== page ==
Causation, Necessary Connection, and Power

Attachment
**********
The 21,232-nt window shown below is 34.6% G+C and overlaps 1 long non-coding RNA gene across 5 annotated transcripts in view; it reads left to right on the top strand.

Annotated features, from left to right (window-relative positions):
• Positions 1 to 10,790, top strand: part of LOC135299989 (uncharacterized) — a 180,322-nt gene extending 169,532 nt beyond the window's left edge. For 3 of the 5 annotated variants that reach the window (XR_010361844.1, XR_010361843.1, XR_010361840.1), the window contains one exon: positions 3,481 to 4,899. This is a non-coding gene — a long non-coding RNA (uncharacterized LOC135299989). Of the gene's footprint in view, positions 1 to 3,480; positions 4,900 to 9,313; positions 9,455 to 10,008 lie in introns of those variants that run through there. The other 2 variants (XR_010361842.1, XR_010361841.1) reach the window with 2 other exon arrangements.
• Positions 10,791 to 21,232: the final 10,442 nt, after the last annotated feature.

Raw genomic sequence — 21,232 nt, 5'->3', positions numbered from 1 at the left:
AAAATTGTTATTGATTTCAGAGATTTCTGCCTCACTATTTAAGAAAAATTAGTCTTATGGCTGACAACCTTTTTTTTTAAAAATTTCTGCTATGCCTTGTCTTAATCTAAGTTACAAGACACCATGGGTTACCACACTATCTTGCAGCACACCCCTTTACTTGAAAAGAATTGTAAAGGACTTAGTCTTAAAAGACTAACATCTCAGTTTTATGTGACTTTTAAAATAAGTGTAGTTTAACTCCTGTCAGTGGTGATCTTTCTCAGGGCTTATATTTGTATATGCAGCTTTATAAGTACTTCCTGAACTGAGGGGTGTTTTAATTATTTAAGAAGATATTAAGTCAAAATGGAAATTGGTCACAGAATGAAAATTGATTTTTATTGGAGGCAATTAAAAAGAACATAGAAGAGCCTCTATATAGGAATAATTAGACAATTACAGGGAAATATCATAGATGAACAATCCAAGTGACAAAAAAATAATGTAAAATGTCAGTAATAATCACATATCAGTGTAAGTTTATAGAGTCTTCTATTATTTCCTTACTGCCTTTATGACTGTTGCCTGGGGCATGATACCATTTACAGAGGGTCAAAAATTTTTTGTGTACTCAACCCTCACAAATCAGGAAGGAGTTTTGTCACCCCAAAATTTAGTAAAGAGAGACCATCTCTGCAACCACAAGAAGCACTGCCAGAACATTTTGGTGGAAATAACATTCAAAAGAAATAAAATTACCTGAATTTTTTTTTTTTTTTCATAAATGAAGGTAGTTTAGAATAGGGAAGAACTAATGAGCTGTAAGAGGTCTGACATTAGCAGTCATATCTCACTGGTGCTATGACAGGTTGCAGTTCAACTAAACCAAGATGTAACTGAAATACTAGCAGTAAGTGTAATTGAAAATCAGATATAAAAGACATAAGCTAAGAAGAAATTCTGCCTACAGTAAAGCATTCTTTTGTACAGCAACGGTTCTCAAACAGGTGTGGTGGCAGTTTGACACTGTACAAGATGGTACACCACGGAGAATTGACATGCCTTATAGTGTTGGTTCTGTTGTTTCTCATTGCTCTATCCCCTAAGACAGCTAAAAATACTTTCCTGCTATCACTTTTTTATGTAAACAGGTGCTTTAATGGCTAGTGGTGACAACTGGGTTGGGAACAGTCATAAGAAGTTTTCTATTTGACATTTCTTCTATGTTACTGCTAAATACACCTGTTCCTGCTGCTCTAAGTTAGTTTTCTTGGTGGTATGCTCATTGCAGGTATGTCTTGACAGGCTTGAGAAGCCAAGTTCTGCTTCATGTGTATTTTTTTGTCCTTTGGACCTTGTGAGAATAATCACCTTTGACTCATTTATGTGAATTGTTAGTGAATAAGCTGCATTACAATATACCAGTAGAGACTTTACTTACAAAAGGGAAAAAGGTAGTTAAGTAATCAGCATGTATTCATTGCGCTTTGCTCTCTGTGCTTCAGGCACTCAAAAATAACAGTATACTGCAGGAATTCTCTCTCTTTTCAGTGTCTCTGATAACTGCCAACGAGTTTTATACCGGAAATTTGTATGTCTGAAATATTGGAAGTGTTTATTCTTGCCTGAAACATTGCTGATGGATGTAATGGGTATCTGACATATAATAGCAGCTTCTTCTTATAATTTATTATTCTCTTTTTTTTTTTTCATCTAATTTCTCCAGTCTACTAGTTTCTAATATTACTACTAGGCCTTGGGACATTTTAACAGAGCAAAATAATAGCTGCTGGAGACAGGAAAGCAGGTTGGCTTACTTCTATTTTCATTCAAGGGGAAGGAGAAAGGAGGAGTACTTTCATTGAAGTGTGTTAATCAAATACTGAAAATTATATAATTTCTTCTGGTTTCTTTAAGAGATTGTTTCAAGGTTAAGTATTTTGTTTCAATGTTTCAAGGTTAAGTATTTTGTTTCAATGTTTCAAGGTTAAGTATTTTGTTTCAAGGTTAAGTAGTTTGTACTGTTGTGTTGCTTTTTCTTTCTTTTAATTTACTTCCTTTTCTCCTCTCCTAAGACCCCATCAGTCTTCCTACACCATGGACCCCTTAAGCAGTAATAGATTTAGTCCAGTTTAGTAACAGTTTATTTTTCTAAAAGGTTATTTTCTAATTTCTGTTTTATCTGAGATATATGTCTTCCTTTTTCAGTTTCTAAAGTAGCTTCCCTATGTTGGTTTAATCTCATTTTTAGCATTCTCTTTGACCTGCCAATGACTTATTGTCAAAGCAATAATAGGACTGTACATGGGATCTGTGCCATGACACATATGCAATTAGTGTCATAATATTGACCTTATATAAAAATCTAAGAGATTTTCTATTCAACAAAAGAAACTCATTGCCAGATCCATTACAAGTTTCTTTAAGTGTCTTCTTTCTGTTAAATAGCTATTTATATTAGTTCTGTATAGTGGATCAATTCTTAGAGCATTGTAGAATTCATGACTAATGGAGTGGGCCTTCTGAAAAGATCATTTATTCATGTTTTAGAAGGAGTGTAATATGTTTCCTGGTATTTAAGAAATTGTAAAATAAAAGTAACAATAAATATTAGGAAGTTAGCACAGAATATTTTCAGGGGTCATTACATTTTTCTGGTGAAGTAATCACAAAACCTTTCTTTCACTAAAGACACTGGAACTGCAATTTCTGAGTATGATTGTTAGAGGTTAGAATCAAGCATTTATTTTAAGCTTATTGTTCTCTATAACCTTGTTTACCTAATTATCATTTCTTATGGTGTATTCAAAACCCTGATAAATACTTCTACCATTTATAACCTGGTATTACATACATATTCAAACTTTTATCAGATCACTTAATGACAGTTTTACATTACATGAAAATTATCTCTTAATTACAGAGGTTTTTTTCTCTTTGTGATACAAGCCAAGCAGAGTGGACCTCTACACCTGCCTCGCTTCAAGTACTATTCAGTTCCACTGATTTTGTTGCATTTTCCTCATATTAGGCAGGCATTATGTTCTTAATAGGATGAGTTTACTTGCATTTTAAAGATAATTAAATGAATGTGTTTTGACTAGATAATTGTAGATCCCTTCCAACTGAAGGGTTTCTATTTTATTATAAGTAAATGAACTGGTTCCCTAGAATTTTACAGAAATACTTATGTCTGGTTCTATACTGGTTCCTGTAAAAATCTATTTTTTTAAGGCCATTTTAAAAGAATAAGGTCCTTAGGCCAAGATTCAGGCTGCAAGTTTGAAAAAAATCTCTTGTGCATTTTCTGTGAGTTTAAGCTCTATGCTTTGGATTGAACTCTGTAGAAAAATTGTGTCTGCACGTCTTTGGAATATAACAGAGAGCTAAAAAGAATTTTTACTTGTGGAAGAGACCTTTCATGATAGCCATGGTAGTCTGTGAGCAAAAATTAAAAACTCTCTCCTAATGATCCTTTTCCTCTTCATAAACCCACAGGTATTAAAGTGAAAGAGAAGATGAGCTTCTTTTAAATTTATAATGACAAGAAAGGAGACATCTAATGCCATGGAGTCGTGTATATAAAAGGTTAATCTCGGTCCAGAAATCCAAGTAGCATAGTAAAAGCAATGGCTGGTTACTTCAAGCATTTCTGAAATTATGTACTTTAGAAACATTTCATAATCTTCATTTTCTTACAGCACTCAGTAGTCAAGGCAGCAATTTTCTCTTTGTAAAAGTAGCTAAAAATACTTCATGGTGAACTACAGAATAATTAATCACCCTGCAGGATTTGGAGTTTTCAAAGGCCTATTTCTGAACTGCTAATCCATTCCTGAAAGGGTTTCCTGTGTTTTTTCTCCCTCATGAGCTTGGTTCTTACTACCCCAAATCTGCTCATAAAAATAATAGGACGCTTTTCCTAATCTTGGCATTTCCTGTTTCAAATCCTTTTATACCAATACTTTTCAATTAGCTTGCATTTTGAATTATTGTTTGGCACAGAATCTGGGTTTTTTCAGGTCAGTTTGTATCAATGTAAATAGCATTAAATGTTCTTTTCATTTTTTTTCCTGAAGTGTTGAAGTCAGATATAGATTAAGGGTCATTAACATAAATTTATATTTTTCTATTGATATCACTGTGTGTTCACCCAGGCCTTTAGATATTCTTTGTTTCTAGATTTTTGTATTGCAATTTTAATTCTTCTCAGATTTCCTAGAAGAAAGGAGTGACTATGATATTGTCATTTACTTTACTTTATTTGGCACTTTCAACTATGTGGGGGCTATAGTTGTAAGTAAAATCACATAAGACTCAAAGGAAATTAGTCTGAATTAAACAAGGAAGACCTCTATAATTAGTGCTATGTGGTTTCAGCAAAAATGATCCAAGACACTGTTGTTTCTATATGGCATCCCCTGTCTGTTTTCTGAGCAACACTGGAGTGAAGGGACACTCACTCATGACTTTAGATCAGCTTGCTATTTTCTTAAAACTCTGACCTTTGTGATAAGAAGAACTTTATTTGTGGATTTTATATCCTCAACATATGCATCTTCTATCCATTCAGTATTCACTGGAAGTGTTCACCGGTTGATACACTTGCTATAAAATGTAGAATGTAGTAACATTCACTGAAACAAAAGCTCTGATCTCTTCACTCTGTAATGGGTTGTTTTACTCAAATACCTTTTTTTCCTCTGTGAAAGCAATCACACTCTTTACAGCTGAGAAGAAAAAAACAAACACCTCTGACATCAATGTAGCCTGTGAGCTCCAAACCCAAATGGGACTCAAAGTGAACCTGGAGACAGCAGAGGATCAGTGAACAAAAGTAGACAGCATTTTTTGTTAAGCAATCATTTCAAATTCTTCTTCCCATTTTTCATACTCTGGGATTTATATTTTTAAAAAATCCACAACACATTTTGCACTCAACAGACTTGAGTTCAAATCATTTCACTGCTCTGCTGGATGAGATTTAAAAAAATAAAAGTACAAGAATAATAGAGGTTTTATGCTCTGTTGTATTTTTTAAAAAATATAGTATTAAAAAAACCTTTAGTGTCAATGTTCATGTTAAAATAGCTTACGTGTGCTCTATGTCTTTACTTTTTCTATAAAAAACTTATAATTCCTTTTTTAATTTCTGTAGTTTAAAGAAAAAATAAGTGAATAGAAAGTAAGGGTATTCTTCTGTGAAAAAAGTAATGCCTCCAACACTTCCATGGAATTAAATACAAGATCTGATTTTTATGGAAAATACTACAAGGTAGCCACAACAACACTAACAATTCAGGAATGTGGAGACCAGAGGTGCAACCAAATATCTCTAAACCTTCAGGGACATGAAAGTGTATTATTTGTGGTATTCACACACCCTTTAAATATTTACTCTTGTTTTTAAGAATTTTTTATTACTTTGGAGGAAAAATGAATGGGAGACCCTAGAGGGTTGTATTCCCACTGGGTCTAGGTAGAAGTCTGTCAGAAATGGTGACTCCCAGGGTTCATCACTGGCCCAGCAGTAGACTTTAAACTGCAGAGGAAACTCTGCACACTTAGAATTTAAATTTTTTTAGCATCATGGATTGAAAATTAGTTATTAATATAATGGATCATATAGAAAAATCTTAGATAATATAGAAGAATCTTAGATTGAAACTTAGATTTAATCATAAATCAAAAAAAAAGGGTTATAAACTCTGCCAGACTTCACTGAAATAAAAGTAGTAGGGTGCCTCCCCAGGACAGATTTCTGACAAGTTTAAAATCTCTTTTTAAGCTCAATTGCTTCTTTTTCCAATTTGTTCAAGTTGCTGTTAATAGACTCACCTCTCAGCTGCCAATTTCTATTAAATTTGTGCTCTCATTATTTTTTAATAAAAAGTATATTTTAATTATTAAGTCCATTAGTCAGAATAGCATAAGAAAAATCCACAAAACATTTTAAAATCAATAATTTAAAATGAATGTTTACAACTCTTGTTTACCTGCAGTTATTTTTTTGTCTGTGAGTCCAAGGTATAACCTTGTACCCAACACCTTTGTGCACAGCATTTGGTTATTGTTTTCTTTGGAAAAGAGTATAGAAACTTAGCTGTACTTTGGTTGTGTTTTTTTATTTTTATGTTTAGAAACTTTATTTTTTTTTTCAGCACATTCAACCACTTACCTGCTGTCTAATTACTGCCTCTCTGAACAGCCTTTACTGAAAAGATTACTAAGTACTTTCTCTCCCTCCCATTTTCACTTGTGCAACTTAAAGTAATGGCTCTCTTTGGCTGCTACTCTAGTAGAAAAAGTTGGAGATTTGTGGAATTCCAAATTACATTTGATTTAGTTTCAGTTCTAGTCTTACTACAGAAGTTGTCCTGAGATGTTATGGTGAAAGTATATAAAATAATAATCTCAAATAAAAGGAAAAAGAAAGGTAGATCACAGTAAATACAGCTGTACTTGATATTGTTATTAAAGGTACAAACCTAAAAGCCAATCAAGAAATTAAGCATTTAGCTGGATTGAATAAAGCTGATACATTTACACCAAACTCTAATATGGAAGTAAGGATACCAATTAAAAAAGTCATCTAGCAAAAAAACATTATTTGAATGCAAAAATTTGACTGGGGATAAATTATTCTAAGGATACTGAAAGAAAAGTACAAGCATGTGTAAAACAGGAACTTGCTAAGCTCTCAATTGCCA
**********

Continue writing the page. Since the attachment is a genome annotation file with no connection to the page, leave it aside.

This chapter analyzes Hume'theory of causation and its connection with the associated notions of necessary connection and power. It is divided into five parts. The first two deal respectively with the negative and positive phases of Hume's account. The former is the critique of the objectivist view, according to which necessary connection is a relation that holds between things independently of their relation to the human mind. The latter is Hume's subjectivist alternative, according to which necessary connection is a determination of the mind, which it projects onto things. The third part examines Hume's account of how this projection occurs, thereby creating the erroneous belief that necessary connection is an objective feature of the world. The fourth analyzes Hume's two definitions of ’cause’. The fifth explores some of salient similarities and differences between the views of Hume and Kant on causation.
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